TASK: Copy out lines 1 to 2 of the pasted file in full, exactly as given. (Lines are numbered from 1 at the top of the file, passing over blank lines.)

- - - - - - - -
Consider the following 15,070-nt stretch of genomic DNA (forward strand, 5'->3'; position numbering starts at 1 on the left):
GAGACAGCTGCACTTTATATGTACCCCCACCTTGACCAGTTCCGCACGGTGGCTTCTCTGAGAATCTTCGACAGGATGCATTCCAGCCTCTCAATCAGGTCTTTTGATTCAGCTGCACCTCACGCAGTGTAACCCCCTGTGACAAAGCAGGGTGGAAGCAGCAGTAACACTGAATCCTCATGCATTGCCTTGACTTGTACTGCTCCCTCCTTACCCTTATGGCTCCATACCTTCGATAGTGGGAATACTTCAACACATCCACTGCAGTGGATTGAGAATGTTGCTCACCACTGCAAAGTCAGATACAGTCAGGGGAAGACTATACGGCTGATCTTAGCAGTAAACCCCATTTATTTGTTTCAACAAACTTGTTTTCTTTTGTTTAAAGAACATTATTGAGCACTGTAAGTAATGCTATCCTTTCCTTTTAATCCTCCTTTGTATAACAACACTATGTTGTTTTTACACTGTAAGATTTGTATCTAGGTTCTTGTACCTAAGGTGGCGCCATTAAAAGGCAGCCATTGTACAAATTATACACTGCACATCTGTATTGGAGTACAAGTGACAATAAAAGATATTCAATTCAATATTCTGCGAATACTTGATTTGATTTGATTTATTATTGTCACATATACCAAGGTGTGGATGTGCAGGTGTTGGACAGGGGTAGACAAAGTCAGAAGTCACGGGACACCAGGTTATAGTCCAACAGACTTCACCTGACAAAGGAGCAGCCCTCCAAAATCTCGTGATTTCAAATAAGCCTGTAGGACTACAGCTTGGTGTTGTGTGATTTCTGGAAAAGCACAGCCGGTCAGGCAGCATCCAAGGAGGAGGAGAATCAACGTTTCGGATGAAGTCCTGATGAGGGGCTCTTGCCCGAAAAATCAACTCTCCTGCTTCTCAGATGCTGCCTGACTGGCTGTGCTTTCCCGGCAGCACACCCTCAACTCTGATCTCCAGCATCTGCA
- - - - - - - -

Consider the following 15,070-nt stretch of genomic DNA (forward strand, 5'->3'; position numbering starts at 1 on the left):
GAGACAGCTGCACTTTATATGTACCCCCACCTTGACCAGTTCCGCACGGTGGCTTCTCTGAGAATCTTCGACAGGATGCATTCCAGCCTCTCAATCAGGTCTTTTGATTCAGCTGCACCTCACGCAGTGTAACCCCCTGTGACAAAGCAGGGTGGAAGCAGCAGTAACACTGAATCCTCATGCATTGCCTTGACTTGTACTGCTCCCTCCTTACCCTTATGGCTCCATACCTTCGATAGTGGGAATACTTCAACACATCCACTGCAGTGGATTGAGAATGTTGCTCACCACTGCAAAGTCAGATACAGTCAGGGGAAGACTATACGGCTGATCTTAGCAGTAAACCCCATTTATTTGTTTCAACAAACTTGTTTTCTTTTGTTTAAAGAACATTATTGAGCACTGTAAGTAATGCTATCCTTTCCTTTTAATCCTCCTTTGTATAACAACACTATGTTGTTTTTACACTGTAAGATTTGTATCTAGGTTCTTGTACCTAAGGTGGCGCCATTAAAAGGCAGCCATTGTACAAATTATACACTGCACATCTGTATTGGAGTACAAGTGACAATAAAAGATATTCAATTCAATATTCTGCGAATACTTGATTTGATTTGATTTATTATTGTCACATATACCAAGGTGTGGATGTGCAGGTGTTGGACAGGGGTAGACAAAGTCAGAAGTCACGGGACACCAGGTTATAGTCCAACAGACTTCACCTGACAAAGGAGCAGCCCTCCAAAATCTCGTGATTTCAAATAAGCCTGTAGGACTACAGCTTGGTGTTGTGTGATTTCTGGAAAAGCACAGCCGGTCAGGCAGCATCCAAGGAGGAGGAGAATCAACGTTTCGGATGAAGTCCTGATGAGGGGCTCTTGCCCGAAAAATCAACTCTCCTGCTTCTCAGATGCTGCCTGACTGGCTGTGCTTTCCCGGCAGCACACCCTCAACTCTGATCTCCAGCATCTGCA